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Monday 11 December 2023 Dublin: 8°C
TOM HONAN The government said they will be asking businesses to enable more remote working
work from home

Taoiseach: 'It is time to go back to remote working. We know it works'

Tánaiste Leo Varadkar said there has been a slow creep back to the offices.

TAOISEACH MICHEÁL MARTIN has said if more people work from home it will have an impact on the virus transmission rate. 

“It is time to go back to remote working. We know it works. It is possible, and it would have a very significant impact in reducing transmission rates in our view,” he said.

The Cabinet this evening agreed that Donegal, Cavan and Monaghan will be put under Level 4 Covid-19 restrictions

The government is now also advising people nationwide not to have visitors to their home or garden, and that social or family gatherings should not take place in other settings.

Speaking to reporters this evening in Government Buildings, the Taoiseach said in the early phases of the pandemic a considerable amount of people worked from home.

“Clearly over time, many, many more are coming back in,” said the Taoiseach, stating that the government will be upping their communication with employers to give this message unequivocally. 

The government is very conscious about the impact moving up levels will have on the economy, society and people’s mental health. 

He said the government is advocating for these measures for a reason – in order to get the virus down and enable the economy to stay open.

Tánaiste Leo Varadkar reiterated the work from home message, stating: 

“If you can work from home, then you should.”

You should only enter your workplace if your work cannot be done from home.

“It is plainly evident to absolutely everyone there has been a slow drift or creep back to the offices and that has to stop,” he said.

“The transmission is widespread in all counties. So people whose county has not been moved to Level 4 shouldn’t think for a second that that is any reason to relax, it is likely more counties will move to Level 4,” he said.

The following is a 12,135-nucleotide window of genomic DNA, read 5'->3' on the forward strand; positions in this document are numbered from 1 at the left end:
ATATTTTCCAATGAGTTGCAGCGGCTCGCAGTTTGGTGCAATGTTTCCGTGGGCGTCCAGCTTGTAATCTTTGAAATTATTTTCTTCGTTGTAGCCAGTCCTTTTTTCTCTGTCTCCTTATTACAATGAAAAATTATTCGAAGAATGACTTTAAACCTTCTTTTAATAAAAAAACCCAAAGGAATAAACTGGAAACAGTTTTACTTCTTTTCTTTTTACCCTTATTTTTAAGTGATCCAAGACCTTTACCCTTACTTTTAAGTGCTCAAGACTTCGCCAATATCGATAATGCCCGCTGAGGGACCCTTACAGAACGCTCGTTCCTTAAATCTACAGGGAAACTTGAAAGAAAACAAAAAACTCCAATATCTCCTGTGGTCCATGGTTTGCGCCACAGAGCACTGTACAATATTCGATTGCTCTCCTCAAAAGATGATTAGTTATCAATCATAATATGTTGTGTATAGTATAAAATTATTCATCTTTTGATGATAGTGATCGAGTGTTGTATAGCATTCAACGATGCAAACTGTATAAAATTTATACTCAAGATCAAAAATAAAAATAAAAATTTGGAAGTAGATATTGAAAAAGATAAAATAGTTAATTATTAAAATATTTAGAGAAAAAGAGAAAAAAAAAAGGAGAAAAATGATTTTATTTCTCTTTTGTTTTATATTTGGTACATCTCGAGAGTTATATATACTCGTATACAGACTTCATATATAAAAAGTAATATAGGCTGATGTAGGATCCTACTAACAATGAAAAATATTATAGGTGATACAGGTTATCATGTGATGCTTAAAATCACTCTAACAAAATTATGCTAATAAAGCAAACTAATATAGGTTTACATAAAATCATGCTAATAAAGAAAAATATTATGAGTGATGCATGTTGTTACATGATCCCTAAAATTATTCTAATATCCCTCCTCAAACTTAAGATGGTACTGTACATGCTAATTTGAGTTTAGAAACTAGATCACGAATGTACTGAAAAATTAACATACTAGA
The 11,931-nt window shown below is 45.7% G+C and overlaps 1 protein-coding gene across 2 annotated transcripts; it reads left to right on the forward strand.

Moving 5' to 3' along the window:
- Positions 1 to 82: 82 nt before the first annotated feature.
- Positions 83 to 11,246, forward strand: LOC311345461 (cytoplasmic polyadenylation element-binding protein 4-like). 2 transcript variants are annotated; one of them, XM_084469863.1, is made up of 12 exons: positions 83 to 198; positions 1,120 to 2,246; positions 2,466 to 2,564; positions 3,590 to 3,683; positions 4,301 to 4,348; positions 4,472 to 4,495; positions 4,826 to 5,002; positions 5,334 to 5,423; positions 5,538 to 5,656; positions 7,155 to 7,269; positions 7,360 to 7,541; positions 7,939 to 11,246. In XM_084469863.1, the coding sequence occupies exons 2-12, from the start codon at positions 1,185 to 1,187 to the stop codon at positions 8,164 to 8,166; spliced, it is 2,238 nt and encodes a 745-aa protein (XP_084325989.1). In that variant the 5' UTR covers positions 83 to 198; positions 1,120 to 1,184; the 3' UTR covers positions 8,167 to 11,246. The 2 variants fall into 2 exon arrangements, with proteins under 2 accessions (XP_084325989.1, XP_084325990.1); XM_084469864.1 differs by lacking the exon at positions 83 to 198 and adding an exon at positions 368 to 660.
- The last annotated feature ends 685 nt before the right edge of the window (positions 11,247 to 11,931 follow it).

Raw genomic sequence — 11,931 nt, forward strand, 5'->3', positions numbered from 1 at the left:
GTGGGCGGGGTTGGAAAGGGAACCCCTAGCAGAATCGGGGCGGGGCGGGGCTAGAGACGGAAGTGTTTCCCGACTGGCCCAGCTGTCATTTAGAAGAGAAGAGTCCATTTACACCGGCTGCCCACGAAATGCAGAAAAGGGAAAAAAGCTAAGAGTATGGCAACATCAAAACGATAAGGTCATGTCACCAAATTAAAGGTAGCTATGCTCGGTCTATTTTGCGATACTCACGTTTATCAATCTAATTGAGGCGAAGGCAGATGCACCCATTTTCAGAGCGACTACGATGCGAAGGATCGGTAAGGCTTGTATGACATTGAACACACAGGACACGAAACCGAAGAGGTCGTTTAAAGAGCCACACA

“We have been tightening restrictions, bit by bit, pretty much to the end of July, but it hasn’t yet had the desired effects. So now we need to do more. Moving from Level 2 to 3 and 4 to 5 are blunt instruments,” he said, adding that the level of the virus will only fall “if we all listen to and obey public health guidance”.

The Taoiseach said tonight that he does not regret rejecting the Level 5 recommendation, stating that the country was not ready for Level 5.

He said Ireland’s approach has been one of the strictest in Europe. Ireland’s Level 3 is almost the equivalent of the UK’s most strict restrictions, he said.

There has been a call for greater co-ordination across Europe, particularly on travel and quarantining, he said.

He said the matter of curfews, which have been imposed in other countries, is a matter for each member State to consider, adding that it has not been discussed by government.

There have been calls to cancel the clocks going back this year to make the winter easier for people. 

While the Taoiseach acknowledged that he had discussed the issue with the leaders of the Social Democrats and the Labour Party, he believes such a move would have “significant implications” and would have to be well thought through.

Varadkar said it is not something that has been discussed, but added that there are enough differences between the two jurisdictions without counties south of the border also being in a different timezone than the North. 

In terms of Halloween, the Taoiseach said it will have to be a “different Halloween” to other years, stating that people can’t be knocking on each others doors.

“But there are many other ways enjoying Halloween safely,” he said.

Similarly, he said we will have to celebrate a “different Christmas”, stating that people will have to adapt their behaviours.

“Until we get a vaccine normal life will not resume as we know it,” he said, adding “these are not normal times , but we can still have a quality of life,’


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